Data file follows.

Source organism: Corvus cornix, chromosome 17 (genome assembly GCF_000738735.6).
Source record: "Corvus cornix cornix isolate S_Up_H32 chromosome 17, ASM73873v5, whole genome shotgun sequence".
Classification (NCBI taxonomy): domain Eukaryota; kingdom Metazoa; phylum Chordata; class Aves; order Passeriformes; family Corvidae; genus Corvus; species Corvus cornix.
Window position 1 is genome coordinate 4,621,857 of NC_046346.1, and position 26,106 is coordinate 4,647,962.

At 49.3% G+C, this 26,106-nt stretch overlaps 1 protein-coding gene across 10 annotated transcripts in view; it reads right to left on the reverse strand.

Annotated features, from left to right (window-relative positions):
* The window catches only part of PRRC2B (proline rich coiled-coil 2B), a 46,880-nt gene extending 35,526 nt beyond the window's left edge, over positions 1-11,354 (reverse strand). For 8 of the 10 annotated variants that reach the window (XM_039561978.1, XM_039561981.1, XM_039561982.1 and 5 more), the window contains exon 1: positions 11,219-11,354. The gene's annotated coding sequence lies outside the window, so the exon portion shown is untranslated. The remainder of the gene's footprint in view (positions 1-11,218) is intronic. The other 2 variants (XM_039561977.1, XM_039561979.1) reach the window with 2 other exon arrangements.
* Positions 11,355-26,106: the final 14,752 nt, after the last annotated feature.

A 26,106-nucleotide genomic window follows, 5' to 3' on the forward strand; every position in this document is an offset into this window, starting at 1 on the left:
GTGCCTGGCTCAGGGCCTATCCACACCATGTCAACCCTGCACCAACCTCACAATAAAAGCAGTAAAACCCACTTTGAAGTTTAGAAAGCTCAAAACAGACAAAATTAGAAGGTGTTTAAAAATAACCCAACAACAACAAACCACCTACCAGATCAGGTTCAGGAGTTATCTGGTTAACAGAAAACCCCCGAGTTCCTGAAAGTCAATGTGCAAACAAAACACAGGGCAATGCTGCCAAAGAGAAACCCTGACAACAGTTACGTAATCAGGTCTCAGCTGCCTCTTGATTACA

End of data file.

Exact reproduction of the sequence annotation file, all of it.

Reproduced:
Source organism: Corvus cornix, chromosome 17 (genome assembly GCF_000738735.6).
Source record: "Corvus cornix cornix isolate S_Up_H32 chromosome 17, ASM73873v5, whole genome shotgun sequence".
Classification (NCBI taxonomy): domain Eukaryota; kingdom Metazoa; phylum Chordata; class Aves; order Passeriformes; family Corvidae; genus Corvus; species Corvus cornix.
Window position 1 is genome coordinate 4,621,857 of NC_046346.1, and position 26,106 is coordinate 4,647,962.

At 49.3% G+C, this 26,106-nt stretch overlaps 1 protein-coding gene across 10 annotated transcripts in view; it reads right to left on the reverse strand.

Annotated features, from left to right (window-relative positions):
* The window catches only part of PRRC2B (proline rich coiled-coil 2B), a 46,880-nt gene extending 35,526 nt beyond the window's left edge, over positions 1-11,354 (reverse strand). For 8 of the 10 annotated variants that reach the window (XM_039561978.1, XM_039561981.1, XM_039561982.1 and 5 more), the window contains exon 1: positions 11,219-11,354. The gene's annotated coding sequence lies outside the window, so the exon portion shown is untranslated. The remainder of the gene's footprint in view (positions 1-11,218) is intronic. The other 2 variants (XM_039561977.1, XM_039561979.1) reach the window with 2 other exon arrangements.
* Positions 11,355-26,106: the final 14,752 nt, after the last annotated feature.

A 26,106-nucleotide genomic window follows, 5' to 3' on the forward strand; every position in this document is an offset into this window, starting at 1 on the left:
GTGCCTGGCTCAGGGCCTATCCACACCATGTCAACCCTGCACCAACCTCACAATAAAAGCAGTAAAACCCACTTTGAAGTTTAGAAAGCTCAAAACAGACAAAATTAGAAGGTGTTTAAAAATAACCCAACAACAACAAACCACCTACCAGATCAGGTTCAGGAGTTATCTGGTTAACAGAAAACCCCCGAGTTCCTGAAAGTCAATGTGCAAACAAAACACAGGGCAATGCTGCCAAAGAGAAACCCTGACAACAGTTACGTAATCAGGTCTCAGCTGCCTCTTGATTACA